Erik Brun, a Cal Poly history graduate and military veteran, presented a lecture, slideshow and walking tour this past Friday, discussing a Black artillery regiment that resided in San Luis Obispo during World War II. 

The 54th Coast Artillery Regiment was deployed to the Central Coast in early 1942 to protect vital coastal oil terminals in Morro Bay and Port San Luis. 

The presentation, titled “They Faced the Rising Sun: The 54th Coast Artillery Regiment on the Central Coast in WWII,” explored the local history of San Luis Obispo at the time of the regiment’s presence and examined what life may have looked like for the Black soldiers. 

Their arrival almost tripled the African American population in San Luis Obispo County, according to a San Luis Obispo County History Center press release, which drastically changed the demographics of the town until their departure in July, 1944.  

The presentation started with Brun assuming the role of Colonel Ladd of the 54th Regiment and discussing their training and eventual deployment to the Central Coast. 

Photos of the soldiers were shared and details of their orders to protect the coastal oil terminals were laid out as if it were happening in real-time. 

Afterward, San Luis Obispo History Center board member Leola Macmillian answered questions about how the lives of these Black soldiers may have unfolded in segregated San Luis Obispo. 

“1942, 1943, 1944, these were years where segregation still existed,” Macmillian said. “The lives of these soldiers were absolutely described by racial dynamics.”

Macmillian continued to discuss the difficulties that were likely involved in simple living activities such as visiting the grocery store or barbershops.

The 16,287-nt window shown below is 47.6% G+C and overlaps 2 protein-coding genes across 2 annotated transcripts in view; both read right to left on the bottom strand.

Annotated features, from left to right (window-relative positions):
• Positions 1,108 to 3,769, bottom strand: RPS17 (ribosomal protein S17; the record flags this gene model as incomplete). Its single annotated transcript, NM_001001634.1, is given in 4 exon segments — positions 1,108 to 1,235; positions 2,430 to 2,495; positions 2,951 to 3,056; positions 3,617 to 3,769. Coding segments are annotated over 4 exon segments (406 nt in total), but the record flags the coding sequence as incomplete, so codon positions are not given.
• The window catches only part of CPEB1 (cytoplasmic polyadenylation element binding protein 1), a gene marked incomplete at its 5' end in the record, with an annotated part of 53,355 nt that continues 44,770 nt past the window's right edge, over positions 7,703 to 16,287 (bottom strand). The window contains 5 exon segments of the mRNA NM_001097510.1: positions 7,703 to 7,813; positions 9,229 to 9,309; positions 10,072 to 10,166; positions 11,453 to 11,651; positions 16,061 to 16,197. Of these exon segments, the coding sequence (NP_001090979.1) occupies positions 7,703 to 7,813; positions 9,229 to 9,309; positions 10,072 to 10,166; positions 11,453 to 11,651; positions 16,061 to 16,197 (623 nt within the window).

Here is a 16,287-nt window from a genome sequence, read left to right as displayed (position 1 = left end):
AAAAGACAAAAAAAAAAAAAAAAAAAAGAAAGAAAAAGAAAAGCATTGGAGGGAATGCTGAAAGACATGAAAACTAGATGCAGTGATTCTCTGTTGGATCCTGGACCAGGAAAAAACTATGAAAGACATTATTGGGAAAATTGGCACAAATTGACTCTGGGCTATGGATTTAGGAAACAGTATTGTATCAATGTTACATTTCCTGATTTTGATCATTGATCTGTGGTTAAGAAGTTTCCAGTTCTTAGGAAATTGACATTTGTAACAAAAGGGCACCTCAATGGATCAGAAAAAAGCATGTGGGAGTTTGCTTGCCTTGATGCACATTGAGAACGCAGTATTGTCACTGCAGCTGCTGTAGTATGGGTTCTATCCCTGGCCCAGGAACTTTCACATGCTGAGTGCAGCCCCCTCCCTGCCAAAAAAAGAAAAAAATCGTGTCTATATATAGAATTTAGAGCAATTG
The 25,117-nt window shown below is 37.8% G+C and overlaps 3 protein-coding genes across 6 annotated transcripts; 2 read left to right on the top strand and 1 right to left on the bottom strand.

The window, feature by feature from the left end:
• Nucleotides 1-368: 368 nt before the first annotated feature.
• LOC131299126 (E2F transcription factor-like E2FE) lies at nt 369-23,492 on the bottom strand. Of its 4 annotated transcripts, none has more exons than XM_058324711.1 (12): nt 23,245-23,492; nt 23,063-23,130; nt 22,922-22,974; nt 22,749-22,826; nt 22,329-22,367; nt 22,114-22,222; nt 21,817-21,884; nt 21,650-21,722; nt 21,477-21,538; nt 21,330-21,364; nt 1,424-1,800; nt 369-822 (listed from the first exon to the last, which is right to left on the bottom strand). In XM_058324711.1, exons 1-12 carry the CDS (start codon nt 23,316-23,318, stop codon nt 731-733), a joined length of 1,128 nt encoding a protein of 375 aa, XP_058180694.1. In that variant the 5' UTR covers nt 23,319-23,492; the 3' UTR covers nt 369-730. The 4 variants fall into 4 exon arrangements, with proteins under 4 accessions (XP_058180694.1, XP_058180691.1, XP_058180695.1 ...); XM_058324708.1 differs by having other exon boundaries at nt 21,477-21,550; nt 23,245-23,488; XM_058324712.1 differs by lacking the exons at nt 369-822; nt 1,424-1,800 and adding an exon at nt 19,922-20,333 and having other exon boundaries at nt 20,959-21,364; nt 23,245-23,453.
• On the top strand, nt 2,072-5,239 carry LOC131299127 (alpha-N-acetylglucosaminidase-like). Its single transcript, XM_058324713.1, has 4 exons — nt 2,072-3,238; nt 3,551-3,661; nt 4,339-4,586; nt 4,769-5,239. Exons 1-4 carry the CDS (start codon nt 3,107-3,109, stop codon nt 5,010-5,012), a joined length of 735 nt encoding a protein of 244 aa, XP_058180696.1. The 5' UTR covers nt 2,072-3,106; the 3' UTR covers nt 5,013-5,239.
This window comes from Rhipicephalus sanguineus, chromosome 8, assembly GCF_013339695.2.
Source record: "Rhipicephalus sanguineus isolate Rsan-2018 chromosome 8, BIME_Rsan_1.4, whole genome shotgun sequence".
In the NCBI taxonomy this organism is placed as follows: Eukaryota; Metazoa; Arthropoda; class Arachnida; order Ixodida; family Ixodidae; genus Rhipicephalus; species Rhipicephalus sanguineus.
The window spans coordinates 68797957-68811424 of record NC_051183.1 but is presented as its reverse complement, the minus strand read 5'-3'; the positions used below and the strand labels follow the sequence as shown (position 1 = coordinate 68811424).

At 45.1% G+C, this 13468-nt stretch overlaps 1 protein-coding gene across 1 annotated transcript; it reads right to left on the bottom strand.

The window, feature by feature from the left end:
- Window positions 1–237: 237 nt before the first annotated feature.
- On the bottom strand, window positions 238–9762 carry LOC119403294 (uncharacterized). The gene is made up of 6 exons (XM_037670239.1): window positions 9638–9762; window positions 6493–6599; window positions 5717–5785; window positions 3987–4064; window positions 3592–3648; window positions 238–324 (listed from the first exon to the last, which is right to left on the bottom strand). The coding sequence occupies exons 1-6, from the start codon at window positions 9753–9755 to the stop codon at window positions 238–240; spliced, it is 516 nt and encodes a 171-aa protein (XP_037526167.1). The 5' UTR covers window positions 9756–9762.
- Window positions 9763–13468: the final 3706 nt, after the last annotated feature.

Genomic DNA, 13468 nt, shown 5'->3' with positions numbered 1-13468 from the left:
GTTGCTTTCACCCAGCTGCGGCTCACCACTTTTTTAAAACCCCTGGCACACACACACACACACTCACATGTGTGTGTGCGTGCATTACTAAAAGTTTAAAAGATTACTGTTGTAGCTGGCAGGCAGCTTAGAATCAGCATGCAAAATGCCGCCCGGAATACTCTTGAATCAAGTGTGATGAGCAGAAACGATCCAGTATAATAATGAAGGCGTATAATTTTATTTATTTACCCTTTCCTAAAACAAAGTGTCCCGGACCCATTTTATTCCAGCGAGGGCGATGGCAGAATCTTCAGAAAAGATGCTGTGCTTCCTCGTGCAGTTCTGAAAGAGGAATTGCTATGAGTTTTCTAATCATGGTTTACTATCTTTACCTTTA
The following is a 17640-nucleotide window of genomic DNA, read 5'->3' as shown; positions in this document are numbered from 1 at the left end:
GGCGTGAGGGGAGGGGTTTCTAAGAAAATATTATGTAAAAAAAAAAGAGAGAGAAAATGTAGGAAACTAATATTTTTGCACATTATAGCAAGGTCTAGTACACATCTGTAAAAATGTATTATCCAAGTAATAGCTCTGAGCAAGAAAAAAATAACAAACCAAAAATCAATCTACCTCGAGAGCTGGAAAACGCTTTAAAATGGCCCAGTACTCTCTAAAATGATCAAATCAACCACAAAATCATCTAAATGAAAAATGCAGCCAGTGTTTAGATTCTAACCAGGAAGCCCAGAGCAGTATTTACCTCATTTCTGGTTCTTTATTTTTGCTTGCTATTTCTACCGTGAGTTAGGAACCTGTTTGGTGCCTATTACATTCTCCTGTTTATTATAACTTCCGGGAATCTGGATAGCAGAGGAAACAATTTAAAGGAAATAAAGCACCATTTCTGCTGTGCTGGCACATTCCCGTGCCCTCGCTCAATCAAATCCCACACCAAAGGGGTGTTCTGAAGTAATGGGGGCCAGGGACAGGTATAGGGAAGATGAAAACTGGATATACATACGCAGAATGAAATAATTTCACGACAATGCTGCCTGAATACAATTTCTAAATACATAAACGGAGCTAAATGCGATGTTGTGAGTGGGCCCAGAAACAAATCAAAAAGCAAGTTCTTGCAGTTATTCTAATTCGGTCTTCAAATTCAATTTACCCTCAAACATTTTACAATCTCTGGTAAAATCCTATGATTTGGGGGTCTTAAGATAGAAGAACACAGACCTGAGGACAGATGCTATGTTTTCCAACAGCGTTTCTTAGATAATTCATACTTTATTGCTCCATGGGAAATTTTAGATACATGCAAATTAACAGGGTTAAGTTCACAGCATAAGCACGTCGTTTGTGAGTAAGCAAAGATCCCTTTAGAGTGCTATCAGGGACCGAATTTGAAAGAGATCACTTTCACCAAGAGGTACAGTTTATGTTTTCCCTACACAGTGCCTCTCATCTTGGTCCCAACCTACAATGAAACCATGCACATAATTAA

Soldiers of the 54th Regiment even held protests against their treatment in the town, which were subdued by police with tear gas. Many soldiers present were arrested and sent back to the military base. 

Once the presentation was concluded, Brun led the group, of nearly 15 various locals, on a tour around Downtown San Luis Obispo, viewing buildings that had been significant to the regiment. 

Some of these buildings included the current headquarters for the City Utility Department on Morro St. and the now demolished site of the Safeway store on Higuera St., which is now a parking lot. 

Though most of these sites are now gone, or remodeled beyond recognition of what they once were, they used to be key locations for the Black soldiers of the 54th Regiment, according to Brun.

The second floor of what used to be Safeway became the second location of the Black United Service Organization (USO). 

The USO is a charitable corporation that provides members of the U.S Military with an environment to enjoy live entertainment, comedy, music, social gatherings and other forms of distraction and relaxation.  

This was an important outlet for these soldiers and provided them with an environment in which they felt welcome, a hidden escape in a town where they were poorly treated, according to Macmillian.

The event was hosted through collaboration between the History Center of San Luis Obispo County and the South County Historical Society. 

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